Hanson Lab
Dynamic Organization of the Plant Cell

A cultured cell



The ability to label different subcellular locations with the green fluorescent protein (GFP) has made it possible to visualize intracellular activities in living cells. We have introduced chimeric genes which express GFP in a variety of organelles within the plant cell in order to study the dynamics of cell organization.  Labeling plastids with GFP led to the rediscovery of tubules emanating from plastids. (1) Now termed stromules, for stroma-filled tubules, the function and mechanism of formation of these unexpected structures remains a topic for study. (2-4)

Click here to view our web essay on stromules.A cultured cell

Click here to view an article in the Cornell Chronicle about our rediscovery of chloroplast extensions and connections.

We have investigated whether myosins are involved in movement of stromules, plastids, mitochondria, peroxisomes, and other subcellular structures.  Plant genomes encode the myosin XI family of myosin proteins.  We have placed fluorescent labels on portions of the tail regions of Arabidopsis myosin XIs in order to determine whether they localize, and therefore what role a particular myosin may play in movement of different types of organelles. (5-7)

Chloroplasts accumulate at the top of leaf cells, which can improve acquisition of light energy.  In the presence of strong light, chloroplasts move to the side of the cells, possibly resulting in protection from photodamage.  The actin cytoskeleton mediates these responses, but the signal transduction pathway leading to chloroplast movement and the mechanism of chloroplast motility is not entirely understood.  We are exploring the effect that chloroplast movement has on photosynthesis and the role of the cytoskeleton and signaling proteins in chloroplast positioning.   This project is in collaboration with Dr. Tom Owens (Cornell Section of Plant Biology).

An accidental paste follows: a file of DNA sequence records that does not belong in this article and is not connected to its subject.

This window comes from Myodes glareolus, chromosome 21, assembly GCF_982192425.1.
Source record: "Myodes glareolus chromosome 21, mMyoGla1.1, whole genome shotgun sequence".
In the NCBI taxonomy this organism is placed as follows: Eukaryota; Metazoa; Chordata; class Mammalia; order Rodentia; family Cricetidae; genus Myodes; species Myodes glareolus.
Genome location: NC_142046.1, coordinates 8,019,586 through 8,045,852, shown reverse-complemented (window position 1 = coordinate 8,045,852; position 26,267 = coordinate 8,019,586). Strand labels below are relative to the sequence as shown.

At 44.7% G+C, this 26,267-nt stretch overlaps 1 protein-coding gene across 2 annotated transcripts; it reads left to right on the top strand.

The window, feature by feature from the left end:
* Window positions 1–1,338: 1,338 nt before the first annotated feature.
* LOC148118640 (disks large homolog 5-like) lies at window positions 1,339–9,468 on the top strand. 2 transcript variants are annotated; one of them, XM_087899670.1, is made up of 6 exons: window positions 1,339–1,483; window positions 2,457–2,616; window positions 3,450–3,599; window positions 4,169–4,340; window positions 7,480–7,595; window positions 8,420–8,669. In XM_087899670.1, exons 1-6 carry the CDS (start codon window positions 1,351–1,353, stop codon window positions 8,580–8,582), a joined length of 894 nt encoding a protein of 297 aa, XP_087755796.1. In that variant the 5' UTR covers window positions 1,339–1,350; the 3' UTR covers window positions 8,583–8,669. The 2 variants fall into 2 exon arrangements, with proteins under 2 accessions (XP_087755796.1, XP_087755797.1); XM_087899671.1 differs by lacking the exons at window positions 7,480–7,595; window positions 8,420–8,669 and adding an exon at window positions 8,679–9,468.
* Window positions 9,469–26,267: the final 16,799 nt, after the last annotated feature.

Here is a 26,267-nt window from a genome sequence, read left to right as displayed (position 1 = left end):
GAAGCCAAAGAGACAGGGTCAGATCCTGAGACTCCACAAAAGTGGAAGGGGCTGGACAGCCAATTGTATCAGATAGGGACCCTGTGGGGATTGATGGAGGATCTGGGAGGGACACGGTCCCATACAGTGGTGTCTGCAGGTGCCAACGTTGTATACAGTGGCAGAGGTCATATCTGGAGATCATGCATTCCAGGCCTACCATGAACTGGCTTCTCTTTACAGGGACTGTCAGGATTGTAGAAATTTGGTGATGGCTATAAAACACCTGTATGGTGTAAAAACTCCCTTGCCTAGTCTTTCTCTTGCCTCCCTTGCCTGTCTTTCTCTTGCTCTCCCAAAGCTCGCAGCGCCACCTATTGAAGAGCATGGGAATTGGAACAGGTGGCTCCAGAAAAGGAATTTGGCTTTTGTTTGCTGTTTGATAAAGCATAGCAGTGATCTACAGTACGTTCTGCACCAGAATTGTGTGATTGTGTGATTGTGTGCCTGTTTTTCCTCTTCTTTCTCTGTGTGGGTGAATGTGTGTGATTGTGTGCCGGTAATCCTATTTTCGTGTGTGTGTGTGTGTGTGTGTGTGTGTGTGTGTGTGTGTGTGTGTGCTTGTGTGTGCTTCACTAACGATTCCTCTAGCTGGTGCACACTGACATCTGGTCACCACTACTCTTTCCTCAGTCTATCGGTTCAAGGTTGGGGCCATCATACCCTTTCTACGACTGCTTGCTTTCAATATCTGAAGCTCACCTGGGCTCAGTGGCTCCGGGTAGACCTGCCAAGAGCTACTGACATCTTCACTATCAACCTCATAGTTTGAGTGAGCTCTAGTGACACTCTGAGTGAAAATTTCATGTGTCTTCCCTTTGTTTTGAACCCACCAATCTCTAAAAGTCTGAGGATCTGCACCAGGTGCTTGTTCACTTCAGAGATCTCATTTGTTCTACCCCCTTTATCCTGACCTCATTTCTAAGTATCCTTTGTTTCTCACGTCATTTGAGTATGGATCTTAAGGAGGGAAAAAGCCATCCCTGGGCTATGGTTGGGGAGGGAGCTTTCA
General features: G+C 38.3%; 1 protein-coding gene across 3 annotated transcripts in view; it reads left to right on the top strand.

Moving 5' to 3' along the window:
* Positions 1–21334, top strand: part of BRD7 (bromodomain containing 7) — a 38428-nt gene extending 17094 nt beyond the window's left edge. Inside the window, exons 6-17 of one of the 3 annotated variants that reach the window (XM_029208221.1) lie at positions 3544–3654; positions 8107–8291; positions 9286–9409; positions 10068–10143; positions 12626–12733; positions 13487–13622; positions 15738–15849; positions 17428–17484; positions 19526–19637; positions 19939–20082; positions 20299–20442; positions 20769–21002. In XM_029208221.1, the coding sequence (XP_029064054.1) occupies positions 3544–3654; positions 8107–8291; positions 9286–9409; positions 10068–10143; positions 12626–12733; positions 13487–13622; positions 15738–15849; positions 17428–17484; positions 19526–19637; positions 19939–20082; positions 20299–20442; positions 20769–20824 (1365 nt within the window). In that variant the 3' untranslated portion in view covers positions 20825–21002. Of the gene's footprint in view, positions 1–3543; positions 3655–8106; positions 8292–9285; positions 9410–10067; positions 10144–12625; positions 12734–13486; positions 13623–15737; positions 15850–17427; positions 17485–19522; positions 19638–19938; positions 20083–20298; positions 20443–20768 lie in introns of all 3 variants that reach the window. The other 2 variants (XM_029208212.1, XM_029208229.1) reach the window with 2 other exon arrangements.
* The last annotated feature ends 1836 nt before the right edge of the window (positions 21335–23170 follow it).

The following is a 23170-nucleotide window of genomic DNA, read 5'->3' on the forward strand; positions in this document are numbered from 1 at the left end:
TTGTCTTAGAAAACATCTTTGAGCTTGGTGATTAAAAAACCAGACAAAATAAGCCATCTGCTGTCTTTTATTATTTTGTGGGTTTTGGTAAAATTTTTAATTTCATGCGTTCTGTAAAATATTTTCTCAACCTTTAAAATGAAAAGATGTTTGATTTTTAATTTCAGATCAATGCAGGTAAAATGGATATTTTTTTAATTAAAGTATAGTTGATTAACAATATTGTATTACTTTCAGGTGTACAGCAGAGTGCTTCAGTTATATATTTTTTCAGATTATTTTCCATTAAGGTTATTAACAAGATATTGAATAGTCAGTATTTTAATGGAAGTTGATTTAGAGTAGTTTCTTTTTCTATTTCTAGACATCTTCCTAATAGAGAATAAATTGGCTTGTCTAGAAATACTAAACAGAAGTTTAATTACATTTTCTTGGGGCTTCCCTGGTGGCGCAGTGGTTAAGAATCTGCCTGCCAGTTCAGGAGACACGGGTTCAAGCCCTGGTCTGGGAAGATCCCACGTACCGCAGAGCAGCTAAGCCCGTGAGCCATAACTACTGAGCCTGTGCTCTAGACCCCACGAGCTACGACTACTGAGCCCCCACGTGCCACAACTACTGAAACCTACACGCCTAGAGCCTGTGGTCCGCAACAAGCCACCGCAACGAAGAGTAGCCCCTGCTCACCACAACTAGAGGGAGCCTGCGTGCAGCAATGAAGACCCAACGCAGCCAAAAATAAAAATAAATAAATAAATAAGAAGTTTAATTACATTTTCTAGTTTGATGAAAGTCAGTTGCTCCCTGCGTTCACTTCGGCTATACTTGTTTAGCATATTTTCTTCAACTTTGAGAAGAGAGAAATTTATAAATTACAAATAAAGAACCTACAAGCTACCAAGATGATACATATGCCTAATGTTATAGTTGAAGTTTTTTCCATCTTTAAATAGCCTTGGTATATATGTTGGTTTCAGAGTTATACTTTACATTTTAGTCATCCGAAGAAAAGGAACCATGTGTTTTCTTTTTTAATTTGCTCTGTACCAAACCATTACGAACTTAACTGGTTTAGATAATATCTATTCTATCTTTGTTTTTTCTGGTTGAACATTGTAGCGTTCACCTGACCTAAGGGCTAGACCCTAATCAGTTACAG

1.    Kohler, R. H., Cao, J., Zipfel, W. R., Webb, W. W., and Hanson, M. R. (1997) Exchange of protein molecules through connections between higher plant plastids, Science 276, 2039-2042.

2.    Hanson, M. R., and Sattarzadeh, A. (2008) Dynamic morphology of plastids and stromules in angiosperm plants, Plant, cell & environment 31, 646-657.

3.    Hanson, M. R., and Sattarzadeh, A. (2011) Stromules: recent insights into a long neglected feature of plastid morphology and function, Plant physiology 155, 1486-1492.

4.    Hanson, M. R., and Sattarzadeh, A. (2013) Trafficking sof proteins through plastid stromules, The Plant cell 25, 2774-2782.

5.    Sattarzadeh, A., Krahmer, J., Germain, A. D., and Hanson, M. R. (2009) A myosin XI tail domain homologous to the yeast myosin vacuole-binding domain interacts with plastids and stromules in Nicotiana benthamiana, Molecular plant 2, 1351-1358.

6.    Sattarzadeh, A., Schmelzer, E., and Hanson, M. R. (2011) Analysis of organelle targeting by DIL domains of the Arabidopsis myosin XI family, Frontiers in plant science 2, 72.

7.    Sattarzadeh, A., Schmelzer, E., and Hanson, M. R. (2013) Arabidopsis myosin XI sub-domains homologous to the yeast myo2p organelle inheritance sub-domain target subcellular structures in plant cells, Frontiers in plant science 4, 407.

Project Sponsors

The Chemical Sciences, Geosciences and Biosciences Division, Office of Basic Energy Sciences, Office of Science, U.S. Department of Energy grant DE-FG02-09ER16070

Maureen R. Hanson
Liberty Hyde Bailey Professor
Phone: 607-254-4833
Fax: 607-255-6249

Hanson Laboratory
Department of Molecular Biology and Genetics
321 Biotechnology Building
Cornell University
Ithaca, NY 14853
Phone: 607-254-4832

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Maureen Hanson at NCBI Pubmed   Maureen Hanson at Google Scholar